Toronto's $800,000 weapon against winter
The city's new fire-breathing behemoth will gobble up
the salt-spiked snow that usually melts into -- and pollutes
-- the Don River
By Jeff Gray
The Globe and Mail
Published December 11th, 2004
You could call it Snowzilla -- an $800,000 fire-breathing
monster the size of a tractor-trailer. Instead of descending
upon the city to wreak havoc, however, this behemoth is
being shipped here from its Nova Scotia birthplace to
battle mounds of snow, just in time for winter.
"It's a wicked machine," boasts Terry Dwyer,
a salesman for Trecan Combustion Ltd., Nova Scotia-based
manufacturer of the 350-PD, which can dissolve about 300
tonnes of the white stuff an hour.
"In a nutshell, you're getting a huge hot-water
tank on wheels," Mr. Dwyer explains. " It just
eats the snow and turns it to water."
Its main target is the ugly mountains of filthy black
snow that build beneath the Bloor Street viaduct, where
mounds that would otherwise be blocking downtown streets
Sometimes five storeys high and full of pollutants and
road salt, these mountains next to the Don River (there
is also a site along the Humber River) have long had environmentalists
up in arms. After a blizzard, salt levels in the Don rival
the waters of the ocean, says Kevin Mercer, executive
director of the environmental group Riversides.
While this has helped saltwater-loving transplanted Pacific
salmon thrive, Mr. Mercer says, it has hurt other aquatic
life. Even worse are the high levels of heavy metals and
oil that come off the bottoms of our cars and end up in
After Toronto's "send-in-the-army" snowstorm
of 1999, one of the mighty snow mountains lasted well
into the summer, Mr. Mercer recalls, melting to reveal
mounds of garbage and grit scraped off the roads the previous
"All the trees around the perimeter of the site
are dead," he says.
Under pressure from the city's Bring Back the Don task
force to phase out the use of these riverside snow dumps,
the city has decided to try out Snowzilla, which will
sit along the lakeshore and dump the water it creates
-- unfortunately still laden with salt and heavy metals
-- into the western beaches sewage tunnel, which will
carry it out into Lake Ontario.
Gary Welsh, the city's director of transportation services,
says he hopes to put in place measures on the Don dump
sites, such as retention ponds to collect the heavy grit
and trash before it gets into the ecosystem. While studies
have shown little difference in salt content between water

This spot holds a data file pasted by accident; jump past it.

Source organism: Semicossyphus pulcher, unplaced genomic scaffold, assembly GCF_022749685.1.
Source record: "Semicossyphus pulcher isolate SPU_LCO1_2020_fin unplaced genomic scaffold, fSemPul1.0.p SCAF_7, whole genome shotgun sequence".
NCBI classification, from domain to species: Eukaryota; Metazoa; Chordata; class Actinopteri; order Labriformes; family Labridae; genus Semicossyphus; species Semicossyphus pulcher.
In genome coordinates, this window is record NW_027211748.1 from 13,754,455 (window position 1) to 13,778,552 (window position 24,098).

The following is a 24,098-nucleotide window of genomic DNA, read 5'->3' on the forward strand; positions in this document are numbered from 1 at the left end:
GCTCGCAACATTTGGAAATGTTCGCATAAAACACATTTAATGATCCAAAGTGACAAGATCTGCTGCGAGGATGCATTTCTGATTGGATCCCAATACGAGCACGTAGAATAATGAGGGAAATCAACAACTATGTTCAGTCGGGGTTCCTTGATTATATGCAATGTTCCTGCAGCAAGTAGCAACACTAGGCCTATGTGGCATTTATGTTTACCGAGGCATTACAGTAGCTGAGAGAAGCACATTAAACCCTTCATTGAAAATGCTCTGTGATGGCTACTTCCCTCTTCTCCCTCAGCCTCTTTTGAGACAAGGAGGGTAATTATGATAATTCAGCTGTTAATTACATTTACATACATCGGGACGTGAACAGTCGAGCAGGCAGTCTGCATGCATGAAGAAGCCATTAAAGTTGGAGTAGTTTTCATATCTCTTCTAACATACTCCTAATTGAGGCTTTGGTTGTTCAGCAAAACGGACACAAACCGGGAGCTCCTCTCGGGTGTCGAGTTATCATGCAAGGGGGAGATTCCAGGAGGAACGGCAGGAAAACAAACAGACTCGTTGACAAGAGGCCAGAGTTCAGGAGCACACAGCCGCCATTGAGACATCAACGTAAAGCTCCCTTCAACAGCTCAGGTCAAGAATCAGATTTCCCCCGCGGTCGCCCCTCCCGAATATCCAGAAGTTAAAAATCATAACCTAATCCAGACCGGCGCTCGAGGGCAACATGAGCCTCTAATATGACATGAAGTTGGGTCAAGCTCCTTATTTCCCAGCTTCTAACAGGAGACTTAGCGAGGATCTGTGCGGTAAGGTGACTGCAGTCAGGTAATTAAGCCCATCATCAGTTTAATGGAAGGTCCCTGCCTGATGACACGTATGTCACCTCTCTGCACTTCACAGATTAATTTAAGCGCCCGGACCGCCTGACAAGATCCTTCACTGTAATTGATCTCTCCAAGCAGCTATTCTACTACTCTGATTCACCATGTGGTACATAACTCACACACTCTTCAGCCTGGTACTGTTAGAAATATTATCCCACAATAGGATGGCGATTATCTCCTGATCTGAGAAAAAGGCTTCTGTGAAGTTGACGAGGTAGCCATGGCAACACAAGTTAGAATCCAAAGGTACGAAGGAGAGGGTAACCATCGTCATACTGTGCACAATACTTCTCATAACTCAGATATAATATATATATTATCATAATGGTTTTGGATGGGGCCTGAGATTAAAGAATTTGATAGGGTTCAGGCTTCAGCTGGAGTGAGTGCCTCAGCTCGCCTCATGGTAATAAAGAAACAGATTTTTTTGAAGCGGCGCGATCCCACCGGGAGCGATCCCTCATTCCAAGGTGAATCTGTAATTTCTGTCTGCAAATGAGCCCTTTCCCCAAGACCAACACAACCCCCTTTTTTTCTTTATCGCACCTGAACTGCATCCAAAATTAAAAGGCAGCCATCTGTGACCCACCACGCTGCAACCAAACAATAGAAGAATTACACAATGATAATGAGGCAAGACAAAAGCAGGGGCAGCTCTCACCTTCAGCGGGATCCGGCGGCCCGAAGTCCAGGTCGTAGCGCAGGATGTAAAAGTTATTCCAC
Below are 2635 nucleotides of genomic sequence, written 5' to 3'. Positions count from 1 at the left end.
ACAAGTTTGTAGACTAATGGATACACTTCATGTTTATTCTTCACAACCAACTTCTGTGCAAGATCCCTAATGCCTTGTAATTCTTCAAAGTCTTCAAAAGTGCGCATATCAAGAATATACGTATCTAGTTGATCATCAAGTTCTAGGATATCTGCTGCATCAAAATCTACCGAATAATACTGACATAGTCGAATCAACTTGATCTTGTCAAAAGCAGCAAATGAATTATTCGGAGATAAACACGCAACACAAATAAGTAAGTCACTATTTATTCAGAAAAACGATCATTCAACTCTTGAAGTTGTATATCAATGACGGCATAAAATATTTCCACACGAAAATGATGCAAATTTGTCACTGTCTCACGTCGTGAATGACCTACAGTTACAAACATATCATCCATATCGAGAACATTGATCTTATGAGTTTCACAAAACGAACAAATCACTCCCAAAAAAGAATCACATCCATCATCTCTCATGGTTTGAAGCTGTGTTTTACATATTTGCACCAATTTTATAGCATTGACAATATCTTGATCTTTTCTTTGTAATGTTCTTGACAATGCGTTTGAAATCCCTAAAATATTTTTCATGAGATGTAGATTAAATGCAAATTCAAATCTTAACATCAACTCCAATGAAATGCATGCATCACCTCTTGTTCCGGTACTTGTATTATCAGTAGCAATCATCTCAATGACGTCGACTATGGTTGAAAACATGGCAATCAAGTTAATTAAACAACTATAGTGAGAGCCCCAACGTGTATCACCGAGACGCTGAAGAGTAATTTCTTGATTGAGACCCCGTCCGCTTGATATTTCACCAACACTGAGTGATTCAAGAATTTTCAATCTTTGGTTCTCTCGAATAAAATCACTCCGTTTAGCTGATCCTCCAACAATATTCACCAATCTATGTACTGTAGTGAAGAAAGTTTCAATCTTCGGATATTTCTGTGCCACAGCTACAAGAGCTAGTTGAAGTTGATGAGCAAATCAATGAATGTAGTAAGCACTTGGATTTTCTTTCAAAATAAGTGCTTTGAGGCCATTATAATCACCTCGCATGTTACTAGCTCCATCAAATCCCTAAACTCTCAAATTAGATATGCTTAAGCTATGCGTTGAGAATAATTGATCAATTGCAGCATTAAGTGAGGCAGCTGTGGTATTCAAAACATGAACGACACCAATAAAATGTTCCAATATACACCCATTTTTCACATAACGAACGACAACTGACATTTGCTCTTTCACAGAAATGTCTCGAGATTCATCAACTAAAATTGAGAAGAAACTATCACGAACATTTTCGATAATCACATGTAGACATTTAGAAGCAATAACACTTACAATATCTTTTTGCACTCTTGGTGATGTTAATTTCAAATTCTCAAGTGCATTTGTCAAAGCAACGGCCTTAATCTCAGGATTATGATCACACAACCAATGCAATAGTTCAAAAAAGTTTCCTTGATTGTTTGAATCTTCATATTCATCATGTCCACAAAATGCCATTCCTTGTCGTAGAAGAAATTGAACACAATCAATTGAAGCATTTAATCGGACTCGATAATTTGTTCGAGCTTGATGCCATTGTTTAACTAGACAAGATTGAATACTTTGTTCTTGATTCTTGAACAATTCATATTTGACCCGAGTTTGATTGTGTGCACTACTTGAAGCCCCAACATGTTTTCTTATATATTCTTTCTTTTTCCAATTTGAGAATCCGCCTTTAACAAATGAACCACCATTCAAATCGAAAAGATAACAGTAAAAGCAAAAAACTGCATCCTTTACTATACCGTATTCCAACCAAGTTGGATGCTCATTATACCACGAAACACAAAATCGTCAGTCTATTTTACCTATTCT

upriver from the snow dumps and water downriver, he says
the city knows road salt is bad for the environment.
That's why his department is also testing alternative,
and more expensive, de-icing substances to try to reduce
the city's addiction to salt. This year, trucks will spray
up to a million litres of brine or salty water, which
allows less salt to be used. Other trucks will try using
sugar-beet extract and a corn byproduct mixed with magnesium
But Mr. Welsh warns that despite the new melter, he isn't
ready to abandon the snow-dump sites along the Don just
yet. Although it can handle 12,000 truckloads of snow
over two weeks, he needs space for 150,000 truckloads
this winter. So while the hope is that the new machine
will continue to enjoy a diet of less-salty snow, and
perhaps one day be joined by other massive melters, those
mountains won't disappear altogether.
"There's basically no vacant land in the downtown
suitable for snow-disposal sites," Mr. Welsh says.
Let it snow: The 350-PD snowmelter
This 15-metre-long monster machine has a liquid-cooled
six-cylinder turbo diesel engine that uses up to 1,500
litres an hour, the equivalent of more than 100 Ford Excursion
SUVs driving at 100 kilometres an hour. While the city
hopes that melting the snow will reduce pollution in the
Don River, it will do little for the city's air quality.
At full tilt, the machine squirts 5,300 litres of water
a minute, at an estimated temperature of 3C, out two pipes.
Front-end loaders dump snow into the unit's 28,000 litre
tank, where four powerful hot-air burners melt a guaranteed
275 tonnes an hour with 56-million BTUs of heat, the equivalent
of 800 home furnaces.
The fuel tank holds 11,356 litres of fuel, or about as
much as 190 pickup trucks.